Norman Pearlstine (Photo credit: Jay L. Clendenin, L.A. Times).

How did you make the distinct transition from reporter to management?

In 1975, The Wall Street Journal decided to start The Asian Wall Street Journal. There were two correspondents in Asia at the time—Peter Kann in Hong Kong, and I was stationed in Tokyo. So they tapped us to start it. He was the editor and publisher and I was the managing editor. Neither of us knew about management, but the initial belief was that we’d be chopping down stories from the U.S. edition. We were into it for about a week when we realized the only future was going to be covering Asia financial news, and so we started putting together a staff. That’s how I got into management.

Early on I came to understand that, in many cases, the more you delegate, the more you get to do. When I look back on my career … I would say I’m best known for the extraordinary journalists to whom over the years I was able to delegate authority and responsibility. People like Walter Isaacson at Time, Martha Nelson at InStyle and People, and Paul Steiger at The Wall Street Journal would be examples.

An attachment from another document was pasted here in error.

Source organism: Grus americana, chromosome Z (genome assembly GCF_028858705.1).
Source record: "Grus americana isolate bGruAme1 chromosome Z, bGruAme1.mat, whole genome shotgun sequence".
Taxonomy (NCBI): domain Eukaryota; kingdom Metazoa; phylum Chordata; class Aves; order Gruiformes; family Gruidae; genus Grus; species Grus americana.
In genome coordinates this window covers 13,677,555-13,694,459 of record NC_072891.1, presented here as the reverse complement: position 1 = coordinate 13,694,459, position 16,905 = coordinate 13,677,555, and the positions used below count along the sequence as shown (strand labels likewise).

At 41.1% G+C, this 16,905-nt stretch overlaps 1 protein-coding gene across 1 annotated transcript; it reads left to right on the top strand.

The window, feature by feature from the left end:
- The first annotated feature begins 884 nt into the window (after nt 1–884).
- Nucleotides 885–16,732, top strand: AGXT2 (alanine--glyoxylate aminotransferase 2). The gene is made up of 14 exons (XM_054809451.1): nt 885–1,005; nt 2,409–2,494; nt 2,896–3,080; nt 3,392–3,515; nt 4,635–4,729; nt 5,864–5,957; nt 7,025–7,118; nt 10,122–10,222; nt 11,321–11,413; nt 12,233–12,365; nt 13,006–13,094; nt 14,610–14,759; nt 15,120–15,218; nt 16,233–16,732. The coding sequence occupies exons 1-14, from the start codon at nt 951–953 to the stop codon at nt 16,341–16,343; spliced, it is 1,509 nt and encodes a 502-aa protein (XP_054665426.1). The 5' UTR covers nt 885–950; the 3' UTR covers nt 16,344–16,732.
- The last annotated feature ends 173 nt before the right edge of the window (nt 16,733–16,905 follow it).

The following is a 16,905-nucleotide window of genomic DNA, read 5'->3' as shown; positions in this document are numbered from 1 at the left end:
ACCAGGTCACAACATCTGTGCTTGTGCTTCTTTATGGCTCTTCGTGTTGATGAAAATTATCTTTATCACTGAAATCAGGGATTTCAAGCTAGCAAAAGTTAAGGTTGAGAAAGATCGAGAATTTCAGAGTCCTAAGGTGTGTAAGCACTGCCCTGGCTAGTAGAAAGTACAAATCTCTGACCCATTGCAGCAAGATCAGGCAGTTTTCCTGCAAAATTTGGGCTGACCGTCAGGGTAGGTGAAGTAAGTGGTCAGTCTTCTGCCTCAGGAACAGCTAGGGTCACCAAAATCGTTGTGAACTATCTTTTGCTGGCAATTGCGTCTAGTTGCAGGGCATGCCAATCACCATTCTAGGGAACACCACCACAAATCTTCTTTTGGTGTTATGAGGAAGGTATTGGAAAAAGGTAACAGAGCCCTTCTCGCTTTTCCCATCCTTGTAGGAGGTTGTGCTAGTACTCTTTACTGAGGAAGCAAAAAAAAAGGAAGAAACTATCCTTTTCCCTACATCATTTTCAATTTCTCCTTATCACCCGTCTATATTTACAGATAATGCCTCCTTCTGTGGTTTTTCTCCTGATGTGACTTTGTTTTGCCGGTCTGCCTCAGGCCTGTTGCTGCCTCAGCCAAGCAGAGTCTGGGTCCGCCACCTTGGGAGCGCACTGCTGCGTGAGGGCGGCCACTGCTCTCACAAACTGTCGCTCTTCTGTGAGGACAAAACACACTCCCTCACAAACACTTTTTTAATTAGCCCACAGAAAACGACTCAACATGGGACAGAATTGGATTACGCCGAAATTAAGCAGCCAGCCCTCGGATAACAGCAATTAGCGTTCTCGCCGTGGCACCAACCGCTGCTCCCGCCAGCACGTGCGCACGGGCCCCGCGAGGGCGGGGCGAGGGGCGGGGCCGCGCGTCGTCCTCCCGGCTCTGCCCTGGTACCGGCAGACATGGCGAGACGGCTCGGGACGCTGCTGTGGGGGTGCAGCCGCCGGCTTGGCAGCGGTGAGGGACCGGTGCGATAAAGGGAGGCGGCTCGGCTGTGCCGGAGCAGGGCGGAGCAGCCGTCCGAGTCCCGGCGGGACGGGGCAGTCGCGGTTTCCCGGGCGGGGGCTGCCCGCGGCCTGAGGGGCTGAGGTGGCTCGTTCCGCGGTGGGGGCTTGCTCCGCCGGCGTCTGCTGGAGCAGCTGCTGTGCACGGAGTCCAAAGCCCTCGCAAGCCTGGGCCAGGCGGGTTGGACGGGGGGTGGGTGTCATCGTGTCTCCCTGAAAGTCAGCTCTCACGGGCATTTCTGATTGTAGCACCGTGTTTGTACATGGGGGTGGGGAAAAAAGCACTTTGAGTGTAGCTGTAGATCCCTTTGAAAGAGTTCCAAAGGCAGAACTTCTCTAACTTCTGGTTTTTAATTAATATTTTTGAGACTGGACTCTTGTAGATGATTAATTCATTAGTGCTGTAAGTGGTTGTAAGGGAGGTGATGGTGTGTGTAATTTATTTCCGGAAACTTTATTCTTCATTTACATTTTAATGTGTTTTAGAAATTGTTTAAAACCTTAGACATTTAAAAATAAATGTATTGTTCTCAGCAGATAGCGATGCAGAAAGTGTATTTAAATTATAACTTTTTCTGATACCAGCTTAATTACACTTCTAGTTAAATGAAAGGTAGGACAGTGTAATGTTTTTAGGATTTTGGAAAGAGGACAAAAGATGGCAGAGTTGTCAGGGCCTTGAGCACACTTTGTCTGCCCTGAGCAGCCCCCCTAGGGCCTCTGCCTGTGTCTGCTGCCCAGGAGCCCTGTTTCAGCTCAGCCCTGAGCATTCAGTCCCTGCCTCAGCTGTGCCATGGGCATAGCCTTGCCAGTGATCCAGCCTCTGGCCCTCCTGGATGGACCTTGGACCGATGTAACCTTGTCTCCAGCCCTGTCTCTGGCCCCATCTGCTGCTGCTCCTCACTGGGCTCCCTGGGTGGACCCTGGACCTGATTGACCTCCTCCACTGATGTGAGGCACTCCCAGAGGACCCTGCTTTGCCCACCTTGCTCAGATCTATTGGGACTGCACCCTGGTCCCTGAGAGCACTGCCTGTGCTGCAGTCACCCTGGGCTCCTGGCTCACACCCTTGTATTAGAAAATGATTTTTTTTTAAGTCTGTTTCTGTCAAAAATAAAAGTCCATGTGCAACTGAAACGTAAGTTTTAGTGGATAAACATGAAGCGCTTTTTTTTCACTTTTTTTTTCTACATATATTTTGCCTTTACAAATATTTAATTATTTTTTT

What was your motivation for accepting the offer to become executive editor at the L.A. Times?

I’ve worked in L.A. twice before and have always loved the West Coast. I spent my first years at The Wall Street Journal near L.A., and I spent two years with Forbes in L.A. Even during my years at Time Inc., I spent a lot of time in California. Due to Time Inc. properties like InStyle, Entertainment Weekly, People, and Essence, there was good reason to be here.